Retinal detachment is a very serious eye condition that happens when the retina separates from the tissue around it. Since the retina can't work properly under these conditions, you could permanently lose vision if the detached retina isn't repaired promptly.
Quick! Put your hands on your head. Are your glasses there? Grab your neck — are they dangling there? Now, hold your electric bill four feet from your face and try to read it....
Welcome to the midlife version of Simon Says, a nearly universal condition known as presbyopia, which translates roughly to "elderly eye" (as if crow's feet weren't enough). It usually starts in your early 40s, as the lens of the eye stiffens, losing its ability to focus and making it difficult to see objects...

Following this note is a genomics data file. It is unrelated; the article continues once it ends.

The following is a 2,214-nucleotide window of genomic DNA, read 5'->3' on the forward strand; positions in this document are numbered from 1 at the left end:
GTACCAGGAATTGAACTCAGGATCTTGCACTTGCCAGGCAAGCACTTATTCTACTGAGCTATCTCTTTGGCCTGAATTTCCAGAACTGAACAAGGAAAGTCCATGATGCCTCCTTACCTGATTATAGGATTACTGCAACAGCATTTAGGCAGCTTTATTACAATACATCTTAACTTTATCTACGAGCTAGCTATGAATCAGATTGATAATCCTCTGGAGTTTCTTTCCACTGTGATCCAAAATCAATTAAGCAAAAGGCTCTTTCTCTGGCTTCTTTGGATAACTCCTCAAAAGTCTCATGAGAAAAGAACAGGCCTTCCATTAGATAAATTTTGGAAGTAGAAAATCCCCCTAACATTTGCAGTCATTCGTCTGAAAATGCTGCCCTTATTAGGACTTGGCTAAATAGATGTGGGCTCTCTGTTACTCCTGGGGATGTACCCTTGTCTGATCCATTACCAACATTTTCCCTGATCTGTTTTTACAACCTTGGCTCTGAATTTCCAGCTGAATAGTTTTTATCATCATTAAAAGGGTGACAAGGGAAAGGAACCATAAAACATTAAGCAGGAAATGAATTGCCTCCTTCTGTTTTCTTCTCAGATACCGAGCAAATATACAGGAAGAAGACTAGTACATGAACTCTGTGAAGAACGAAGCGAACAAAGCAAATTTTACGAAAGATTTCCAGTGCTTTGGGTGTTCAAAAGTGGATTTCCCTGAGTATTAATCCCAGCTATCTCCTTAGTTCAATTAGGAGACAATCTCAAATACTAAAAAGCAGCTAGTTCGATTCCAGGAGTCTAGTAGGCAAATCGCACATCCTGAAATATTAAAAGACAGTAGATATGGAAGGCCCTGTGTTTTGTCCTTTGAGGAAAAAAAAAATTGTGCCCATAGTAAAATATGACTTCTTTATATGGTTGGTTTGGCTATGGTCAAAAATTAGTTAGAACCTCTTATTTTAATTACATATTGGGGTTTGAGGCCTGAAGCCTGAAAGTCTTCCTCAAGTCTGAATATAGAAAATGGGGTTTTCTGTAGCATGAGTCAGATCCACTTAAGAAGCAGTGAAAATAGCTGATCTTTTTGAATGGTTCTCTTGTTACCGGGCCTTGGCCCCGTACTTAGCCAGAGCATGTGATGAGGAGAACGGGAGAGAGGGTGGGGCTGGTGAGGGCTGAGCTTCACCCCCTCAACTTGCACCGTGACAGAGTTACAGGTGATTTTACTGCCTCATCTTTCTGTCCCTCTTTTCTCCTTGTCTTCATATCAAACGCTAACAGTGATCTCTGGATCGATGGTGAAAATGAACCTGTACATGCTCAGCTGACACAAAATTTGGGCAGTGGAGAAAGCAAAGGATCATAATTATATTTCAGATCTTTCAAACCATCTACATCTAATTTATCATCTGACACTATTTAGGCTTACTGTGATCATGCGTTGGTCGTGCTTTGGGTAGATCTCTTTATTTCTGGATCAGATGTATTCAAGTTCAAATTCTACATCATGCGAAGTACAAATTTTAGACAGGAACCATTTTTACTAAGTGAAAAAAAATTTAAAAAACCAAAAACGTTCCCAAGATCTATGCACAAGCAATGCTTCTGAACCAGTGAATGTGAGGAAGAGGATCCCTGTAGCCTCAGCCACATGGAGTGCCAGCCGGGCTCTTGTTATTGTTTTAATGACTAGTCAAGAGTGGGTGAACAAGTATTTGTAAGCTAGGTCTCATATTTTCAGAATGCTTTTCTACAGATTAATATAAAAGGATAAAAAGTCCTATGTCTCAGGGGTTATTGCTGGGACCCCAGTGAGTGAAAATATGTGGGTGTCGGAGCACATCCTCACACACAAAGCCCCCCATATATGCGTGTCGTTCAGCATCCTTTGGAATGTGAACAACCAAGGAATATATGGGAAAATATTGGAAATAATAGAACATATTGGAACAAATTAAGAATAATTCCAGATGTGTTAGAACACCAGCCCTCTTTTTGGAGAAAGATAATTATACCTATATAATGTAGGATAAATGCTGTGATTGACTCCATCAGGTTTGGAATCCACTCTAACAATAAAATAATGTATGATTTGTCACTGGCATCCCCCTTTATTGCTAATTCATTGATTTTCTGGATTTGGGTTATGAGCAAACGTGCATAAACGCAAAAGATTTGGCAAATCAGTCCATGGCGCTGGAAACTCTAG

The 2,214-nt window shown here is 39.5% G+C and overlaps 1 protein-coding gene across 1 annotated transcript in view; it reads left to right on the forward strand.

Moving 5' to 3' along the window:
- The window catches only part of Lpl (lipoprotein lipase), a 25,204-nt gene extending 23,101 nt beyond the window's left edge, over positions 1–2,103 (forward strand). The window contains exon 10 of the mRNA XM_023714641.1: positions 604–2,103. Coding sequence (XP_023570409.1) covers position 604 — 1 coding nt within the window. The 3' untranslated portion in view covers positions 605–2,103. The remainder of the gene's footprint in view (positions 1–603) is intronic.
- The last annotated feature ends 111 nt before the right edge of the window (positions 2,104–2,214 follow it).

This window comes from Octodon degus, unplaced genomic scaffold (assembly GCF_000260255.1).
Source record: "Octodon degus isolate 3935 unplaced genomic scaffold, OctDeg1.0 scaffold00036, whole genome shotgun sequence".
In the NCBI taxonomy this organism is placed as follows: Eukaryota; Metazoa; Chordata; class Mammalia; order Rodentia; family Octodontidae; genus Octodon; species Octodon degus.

Retinal tears -- although different than retinal detachment -- are often the first stage leading to a retinal detachment. If fluid from within the eye passes through a retinal tear, that can separate the retina from its underlying tissue -- and that's retinal detachment. Retinal detachment may happen with no warning, but often there are retinal tear “warning” symptoms of flashes and floaters. If treated during the stage of retinal tear and before full detachment, a simple office laser procedure prevents the need for a more serious retinal detachment operation.
If you are unsure about your risk of retinal detachment, talk to your eye doctor.
What Are the Symptoms of a Detached Retina?
A detached retina doesn't hurt, so look for these symptoms: